Has your company ever faced an outage? If so you are not alone.
Internet and airline outages seem to be the new trend, with major websites flickering on and off for US based internet users. The hackers flood the websites with traffic so they can’t handle the visits from their ordinary users. Besides the inconvenience to the user attempting to use the site, there is also the question of how the attack will affect the company. System outages no matter how small they are still cost the bottom line.
The average for a single hour attack can cost up to $20,000. For some companies the cost of an attack can cost up to $100,000 per hour. The majority of attacks continue for more than six hours, think about how much you will be losing from your bottom line. While the cost can range anywhere from $1 to $100,000 per minute of downtime. Why risk losing your bottom line for one outage?
Most businesses under attacks will lose revenue from reduced web traffic, and having to spend money on software after an attack. Let’s use the Delta Airlines as an example, they lost their customers trust after an attack on their computers. And we all know once you lose a customer’s trust, it’s never a good sign!
Delta lost over $150 million dollars when they lost power at their operations center. Thus causing computers needed to check in passengers and fly planes to be down for 5 hours. Delta then had to cancel over 1,000 flights the day of the outage and ground flight for the following two days, along with accommodations to customers for future travel.
These are all examples of major IT incidents, and the response requires effective communication. Research has shown that communication alone can reduce time to resolve major incidents by at least 15 minutes, and sometimes even much more time can be saved. Let’s take a look at how to handle a critical incident:
Keeping your stakeholders and customers up to date:
Transparency is very important when it comes to incident management in order to maintain the trust of stakeholders. When an issue arises all necessary senior management, customer service representatives, and customers should not only be notified but also receive status updates. The company should determine which channel of communication is most effective in reaching the desired individuals.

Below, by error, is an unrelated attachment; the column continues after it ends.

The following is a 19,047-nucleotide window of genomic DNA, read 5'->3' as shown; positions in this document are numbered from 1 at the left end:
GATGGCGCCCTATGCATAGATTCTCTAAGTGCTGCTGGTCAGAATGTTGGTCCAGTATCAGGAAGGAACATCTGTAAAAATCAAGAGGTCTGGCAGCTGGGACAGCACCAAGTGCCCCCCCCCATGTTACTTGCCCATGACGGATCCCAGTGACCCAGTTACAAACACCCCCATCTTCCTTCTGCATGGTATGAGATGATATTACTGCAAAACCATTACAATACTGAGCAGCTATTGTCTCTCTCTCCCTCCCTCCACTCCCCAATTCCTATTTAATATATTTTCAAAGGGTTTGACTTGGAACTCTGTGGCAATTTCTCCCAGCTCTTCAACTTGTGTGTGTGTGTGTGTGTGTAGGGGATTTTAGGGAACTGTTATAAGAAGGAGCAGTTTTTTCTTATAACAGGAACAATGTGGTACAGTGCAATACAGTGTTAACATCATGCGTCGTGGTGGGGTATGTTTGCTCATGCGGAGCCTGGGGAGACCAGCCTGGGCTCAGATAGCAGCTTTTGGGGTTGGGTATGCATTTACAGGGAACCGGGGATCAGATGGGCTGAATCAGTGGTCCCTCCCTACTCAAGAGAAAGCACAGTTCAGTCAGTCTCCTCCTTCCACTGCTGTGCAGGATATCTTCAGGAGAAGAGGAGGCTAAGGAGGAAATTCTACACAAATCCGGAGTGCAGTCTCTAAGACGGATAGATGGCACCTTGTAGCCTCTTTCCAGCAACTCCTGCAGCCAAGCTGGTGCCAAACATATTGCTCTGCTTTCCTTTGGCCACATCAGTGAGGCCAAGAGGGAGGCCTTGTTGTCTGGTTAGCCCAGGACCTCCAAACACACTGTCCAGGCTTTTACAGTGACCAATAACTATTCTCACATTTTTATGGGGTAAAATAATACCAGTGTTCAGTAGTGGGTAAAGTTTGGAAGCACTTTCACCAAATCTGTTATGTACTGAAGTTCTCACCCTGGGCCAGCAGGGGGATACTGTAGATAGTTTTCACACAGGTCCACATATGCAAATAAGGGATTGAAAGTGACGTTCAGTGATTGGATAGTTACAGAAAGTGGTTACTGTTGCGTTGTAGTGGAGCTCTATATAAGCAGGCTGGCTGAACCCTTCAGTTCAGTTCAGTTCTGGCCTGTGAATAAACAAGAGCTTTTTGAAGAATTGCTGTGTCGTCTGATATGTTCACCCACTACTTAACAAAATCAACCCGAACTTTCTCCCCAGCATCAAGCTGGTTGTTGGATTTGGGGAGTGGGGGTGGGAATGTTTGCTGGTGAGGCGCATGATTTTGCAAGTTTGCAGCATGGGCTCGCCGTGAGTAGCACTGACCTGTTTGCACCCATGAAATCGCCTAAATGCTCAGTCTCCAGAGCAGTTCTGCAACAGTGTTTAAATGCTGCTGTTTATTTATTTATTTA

Putting the team into action to solve the problem:
As soon as an issue is identified teams should be notified so they can start working on the resolution process. Determining how and which team members should be notified and what resources they will need are crucial steps in the process.
Automated systems workflows:
Your time is not well spent when your company is notifying and updating systems rather than working on problem resolution. AlertOps is capable of automating that update and notification process for you. It’s just a quick, one time setup that saves you time.
AlertOps as a major incident communications platform:
If your major incident management team is scrambling with Excel spreadsheets, calling trees, multiple scheduling systems, placing phone calls, sending emails and text messages every time this happens, then AlertOps can help you.
AlertOps can trigger all of these communications with a few clicks of a mouse. AlertOps is a rules-based system that allows you to set up precise rules for communicating to different groups using the appropriate means, and has many features to make your incident management life easier: multi-modal communication, teams with on-call schedules, customizable message routing rules, customizable workflows and escalations, SLAs based severity management and much more.
Don’t be like Delta and lose $150 million for a single incident, find out how AlertOps can help get your attacks handled faster.